From Dave Farland:
Sometimes when people look at a writer who produces a lot, they make exclamations like, “Wow, how do you get so much done? You’re amazing! How did you get to be so prolific?”
Of course, as a writer, I don’t feel prolific, especially lately. I never think of myself in those terms. I do think about how to be more productive—almost every day.
. . . .
A few years ago, I was in a car with Kevin J. Anderson, a writer who is more prolific than I am, and we passed a corner where literally hundreds of young people were loitering. They weren’t going anywhere. It was merely thousands of young people just watching cars cruise the strip. We looked at one another, and Kevin was the first to break. “How can they waste their lives like this?”
No idea. But I do know that many people who want to be writers spend too much time watching old television episodes or movies that they’ve seen ten times before. They waste hours on Facebook, or play videogames. They sit around talking. Don’t get me wrong. I’m all for enjoying life, but for me a big part of that joy comes from my art.
So here’s how you start:
1) Work through the heat of the day. While others are whining or trying to figure out how to “get more comfortable” or flirting or dreaming of glory or griping about the weather or watching television or getting together for parties, keep working. Don’t look up to see what they’re doing. Focus. Make writing your #1 goal.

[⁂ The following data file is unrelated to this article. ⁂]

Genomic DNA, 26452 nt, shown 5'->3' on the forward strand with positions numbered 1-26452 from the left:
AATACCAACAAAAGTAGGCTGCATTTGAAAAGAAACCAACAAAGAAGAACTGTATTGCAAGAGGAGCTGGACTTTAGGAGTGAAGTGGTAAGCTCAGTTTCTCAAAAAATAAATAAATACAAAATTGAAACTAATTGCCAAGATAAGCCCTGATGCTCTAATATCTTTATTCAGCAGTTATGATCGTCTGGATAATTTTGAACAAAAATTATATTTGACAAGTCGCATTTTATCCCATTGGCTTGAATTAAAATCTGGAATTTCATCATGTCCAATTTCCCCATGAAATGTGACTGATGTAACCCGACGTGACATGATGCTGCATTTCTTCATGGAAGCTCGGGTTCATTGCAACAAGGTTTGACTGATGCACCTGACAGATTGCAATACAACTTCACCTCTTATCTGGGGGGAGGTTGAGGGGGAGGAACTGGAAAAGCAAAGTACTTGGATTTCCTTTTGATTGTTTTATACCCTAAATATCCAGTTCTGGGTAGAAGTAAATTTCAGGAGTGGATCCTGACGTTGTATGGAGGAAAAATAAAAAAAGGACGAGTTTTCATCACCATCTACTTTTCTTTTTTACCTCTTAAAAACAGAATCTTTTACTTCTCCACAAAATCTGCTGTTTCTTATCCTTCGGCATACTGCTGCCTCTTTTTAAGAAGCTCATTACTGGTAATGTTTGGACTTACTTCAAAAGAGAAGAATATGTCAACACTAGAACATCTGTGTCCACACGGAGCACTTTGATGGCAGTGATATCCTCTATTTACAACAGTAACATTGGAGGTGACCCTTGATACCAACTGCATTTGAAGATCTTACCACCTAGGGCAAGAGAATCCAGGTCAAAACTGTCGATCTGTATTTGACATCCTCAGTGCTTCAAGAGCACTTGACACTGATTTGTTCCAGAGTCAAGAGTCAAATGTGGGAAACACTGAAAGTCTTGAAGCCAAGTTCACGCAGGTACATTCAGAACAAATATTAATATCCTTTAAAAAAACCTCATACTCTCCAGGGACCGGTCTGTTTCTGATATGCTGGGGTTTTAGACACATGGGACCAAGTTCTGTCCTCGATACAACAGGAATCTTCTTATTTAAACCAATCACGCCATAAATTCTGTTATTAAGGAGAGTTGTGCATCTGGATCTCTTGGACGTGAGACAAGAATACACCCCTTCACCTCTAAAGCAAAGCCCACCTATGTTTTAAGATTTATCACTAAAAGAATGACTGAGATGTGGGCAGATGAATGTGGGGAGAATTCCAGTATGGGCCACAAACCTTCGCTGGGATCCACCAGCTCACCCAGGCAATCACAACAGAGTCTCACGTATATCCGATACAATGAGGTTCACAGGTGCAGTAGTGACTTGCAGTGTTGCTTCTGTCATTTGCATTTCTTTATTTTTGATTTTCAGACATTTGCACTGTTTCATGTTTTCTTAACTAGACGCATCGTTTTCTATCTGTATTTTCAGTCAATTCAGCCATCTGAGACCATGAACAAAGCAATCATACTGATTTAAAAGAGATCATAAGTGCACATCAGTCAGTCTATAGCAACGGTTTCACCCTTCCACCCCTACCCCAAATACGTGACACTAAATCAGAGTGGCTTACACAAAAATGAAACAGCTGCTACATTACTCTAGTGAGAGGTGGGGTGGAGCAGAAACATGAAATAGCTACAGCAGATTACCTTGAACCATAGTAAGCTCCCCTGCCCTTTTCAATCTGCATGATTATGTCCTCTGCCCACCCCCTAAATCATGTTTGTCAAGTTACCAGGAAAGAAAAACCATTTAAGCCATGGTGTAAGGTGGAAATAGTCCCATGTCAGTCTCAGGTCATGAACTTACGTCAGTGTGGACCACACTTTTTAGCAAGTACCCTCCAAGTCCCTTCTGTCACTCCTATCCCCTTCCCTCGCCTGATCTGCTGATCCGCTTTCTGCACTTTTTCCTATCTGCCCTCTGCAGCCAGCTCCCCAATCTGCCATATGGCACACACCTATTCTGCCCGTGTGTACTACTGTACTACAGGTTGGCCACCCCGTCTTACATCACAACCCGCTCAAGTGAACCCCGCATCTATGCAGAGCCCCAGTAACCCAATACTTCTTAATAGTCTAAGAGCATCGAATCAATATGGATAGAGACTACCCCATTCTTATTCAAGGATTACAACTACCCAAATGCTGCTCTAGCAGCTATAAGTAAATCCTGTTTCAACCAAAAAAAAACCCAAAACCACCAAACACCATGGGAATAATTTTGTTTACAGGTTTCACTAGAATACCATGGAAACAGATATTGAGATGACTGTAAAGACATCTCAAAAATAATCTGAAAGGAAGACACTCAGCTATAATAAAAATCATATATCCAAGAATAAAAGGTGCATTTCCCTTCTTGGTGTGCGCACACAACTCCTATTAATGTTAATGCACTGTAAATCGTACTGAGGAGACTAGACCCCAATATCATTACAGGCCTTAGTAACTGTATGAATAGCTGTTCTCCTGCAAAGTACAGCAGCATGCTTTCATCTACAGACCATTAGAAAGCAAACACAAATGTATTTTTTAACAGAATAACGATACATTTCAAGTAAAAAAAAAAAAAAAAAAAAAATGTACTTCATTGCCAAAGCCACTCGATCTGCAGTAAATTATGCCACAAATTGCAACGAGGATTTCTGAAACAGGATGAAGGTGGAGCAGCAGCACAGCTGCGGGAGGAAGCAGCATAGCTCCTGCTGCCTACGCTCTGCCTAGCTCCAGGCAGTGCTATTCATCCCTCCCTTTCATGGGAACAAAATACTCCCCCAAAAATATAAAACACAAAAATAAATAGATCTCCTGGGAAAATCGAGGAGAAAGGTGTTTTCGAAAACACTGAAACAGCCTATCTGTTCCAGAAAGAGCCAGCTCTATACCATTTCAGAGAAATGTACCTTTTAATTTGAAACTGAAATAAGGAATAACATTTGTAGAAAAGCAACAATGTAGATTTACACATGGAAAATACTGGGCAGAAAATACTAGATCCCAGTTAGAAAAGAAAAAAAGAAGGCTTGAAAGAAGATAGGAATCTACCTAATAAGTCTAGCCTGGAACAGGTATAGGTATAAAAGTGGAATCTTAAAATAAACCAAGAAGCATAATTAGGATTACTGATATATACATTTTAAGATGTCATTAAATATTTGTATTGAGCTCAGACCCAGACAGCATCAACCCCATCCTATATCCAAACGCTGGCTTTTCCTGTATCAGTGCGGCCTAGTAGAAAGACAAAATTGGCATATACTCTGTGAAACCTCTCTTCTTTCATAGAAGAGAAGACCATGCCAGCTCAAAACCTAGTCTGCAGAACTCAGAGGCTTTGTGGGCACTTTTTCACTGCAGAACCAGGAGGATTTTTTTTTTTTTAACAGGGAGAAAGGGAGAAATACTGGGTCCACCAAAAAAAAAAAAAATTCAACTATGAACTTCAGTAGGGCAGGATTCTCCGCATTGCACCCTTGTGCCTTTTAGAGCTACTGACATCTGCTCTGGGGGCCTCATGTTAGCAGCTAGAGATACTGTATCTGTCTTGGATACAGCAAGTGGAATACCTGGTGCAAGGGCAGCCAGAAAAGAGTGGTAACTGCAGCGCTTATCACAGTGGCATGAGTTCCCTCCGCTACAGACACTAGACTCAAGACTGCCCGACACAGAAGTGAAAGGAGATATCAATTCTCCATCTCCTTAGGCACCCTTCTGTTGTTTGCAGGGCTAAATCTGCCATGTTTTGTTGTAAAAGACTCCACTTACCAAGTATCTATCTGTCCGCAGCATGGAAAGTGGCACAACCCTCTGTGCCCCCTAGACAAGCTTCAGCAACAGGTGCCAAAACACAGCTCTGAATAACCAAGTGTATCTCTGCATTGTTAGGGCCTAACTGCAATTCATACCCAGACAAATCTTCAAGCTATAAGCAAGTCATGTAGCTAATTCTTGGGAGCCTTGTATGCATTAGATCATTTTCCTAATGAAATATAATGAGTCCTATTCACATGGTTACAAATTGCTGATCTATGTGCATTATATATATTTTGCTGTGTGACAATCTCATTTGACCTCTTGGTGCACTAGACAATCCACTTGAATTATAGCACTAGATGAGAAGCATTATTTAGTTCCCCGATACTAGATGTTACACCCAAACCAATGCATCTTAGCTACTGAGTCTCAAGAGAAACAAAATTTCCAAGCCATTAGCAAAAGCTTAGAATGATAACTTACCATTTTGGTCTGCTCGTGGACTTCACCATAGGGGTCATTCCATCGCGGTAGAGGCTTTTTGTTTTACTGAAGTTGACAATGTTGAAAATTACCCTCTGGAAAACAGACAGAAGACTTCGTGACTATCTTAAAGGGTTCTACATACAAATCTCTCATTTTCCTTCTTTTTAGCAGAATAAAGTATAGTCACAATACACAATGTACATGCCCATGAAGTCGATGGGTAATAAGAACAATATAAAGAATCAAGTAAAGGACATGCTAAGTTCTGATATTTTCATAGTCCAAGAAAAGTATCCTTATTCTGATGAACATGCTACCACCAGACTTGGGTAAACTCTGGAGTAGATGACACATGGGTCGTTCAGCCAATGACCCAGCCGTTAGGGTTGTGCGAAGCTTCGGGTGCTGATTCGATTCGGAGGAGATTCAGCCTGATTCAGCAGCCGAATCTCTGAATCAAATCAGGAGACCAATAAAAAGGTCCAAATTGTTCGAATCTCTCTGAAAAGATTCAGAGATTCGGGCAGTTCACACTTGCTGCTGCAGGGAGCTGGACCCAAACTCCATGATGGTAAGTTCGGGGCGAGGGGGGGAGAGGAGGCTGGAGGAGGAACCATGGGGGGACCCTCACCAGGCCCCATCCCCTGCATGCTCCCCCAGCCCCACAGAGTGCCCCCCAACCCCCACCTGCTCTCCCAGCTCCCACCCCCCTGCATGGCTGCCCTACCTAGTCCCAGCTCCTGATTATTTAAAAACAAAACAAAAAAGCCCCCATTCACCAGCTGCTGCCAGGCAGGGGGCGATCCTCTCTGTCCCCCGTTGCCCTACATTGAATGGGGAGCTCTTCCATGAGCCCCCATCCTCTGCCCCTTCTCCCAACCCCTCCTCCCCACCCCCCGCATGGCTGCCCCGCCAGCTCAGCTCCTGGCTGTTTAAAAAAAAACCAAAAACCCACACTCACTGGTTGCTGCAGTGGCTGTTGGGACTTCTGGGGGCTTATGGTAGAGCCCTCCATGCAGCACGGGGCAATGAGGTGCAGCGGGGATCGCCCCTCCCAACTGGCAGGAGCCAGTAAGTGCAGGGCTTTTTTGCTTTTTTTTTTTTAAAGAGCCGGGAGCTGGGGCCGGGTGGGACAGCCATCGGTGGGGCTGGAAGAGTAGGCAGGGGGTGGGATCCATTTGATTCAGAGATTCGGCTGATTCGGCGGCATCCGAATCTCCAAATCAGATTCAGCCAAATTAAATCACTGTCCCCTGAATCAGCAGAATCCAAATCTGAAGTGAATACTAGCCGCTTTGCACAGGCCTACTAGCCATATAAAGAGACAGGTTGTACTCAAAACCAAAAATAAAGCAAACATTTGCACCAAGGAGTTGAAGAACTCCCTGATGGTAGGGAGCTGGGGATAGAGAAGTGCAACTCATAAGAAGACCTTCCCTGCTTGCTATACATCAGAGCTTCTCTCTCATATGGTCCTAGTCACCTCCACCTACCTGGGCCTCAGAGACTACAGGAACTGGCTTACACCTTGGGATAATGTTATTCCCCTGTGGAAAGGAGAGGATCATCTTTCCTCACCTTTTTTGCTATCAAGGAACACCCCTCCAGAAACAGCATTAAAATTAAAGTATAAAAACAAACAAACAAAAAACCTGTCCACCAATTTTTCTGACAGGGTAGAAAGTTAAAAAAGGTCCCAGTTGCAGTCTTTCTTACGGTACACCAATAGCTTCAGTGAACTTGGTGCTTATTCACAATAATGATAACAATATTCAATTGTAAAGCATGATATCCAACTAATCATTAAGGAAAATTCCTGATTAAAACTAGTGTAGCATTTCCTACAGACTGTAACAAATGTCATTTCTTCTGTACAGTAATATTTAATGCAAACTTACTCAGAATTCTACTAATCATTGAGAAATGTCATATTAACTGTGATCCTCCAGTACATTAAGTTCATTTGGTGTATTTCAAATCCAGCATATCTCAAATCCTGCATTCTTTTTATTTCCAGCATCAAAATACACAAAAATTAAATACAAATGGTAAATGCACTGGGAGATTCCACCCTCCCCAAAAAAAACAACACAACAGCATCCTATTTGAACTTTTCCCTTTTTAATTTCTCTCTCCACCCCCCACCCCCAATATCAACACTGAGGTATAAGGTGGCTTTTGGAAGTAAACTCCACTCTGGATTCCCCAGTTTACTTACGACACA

2) Study other productive writers. Find out how they do it. What are their working habits? Seriously, do you need to take a typing class? If you could type 30% faster, would you get more accomplished? If you could read faster, could you study more effectively? If you bought a new chair, could you work for half an hour longer per day? Should you be setting different types of writing goals? For example, would it help you to say, “Instead of writing for one hour before I take a break, I’m going to write a chapter”? (I find that it is hard to “get on a roll” with my writing, but once I’m on it, it’s easy to stay on.) What about your computer and its software—is it optimized for the job?
3) Look for time to write. Could you spend your time in the shower in the morning thinking about your novel, so that by the time you got groomed, you were ready to write? Or would it help to brainstorm a few minutes as you prepare to fall asleep? Can you eat a smaller breakfast, so that you don’t feel tired mid-morning? Can you take your computer on the subway and write on your way to work, or write during your lunch break? In other words, see if you can discover hidden moments to write.
4) Take advantage of your own gifts. As a writer, you may have some unique talents. Some writers are great at tuning out the sounds of people talking, so that they can write well when waiting at restaurants. Others might get by on very little sleep, so that they can write in the quiet hours of the night. Discover your own strengths.
Link to the rest at David Farland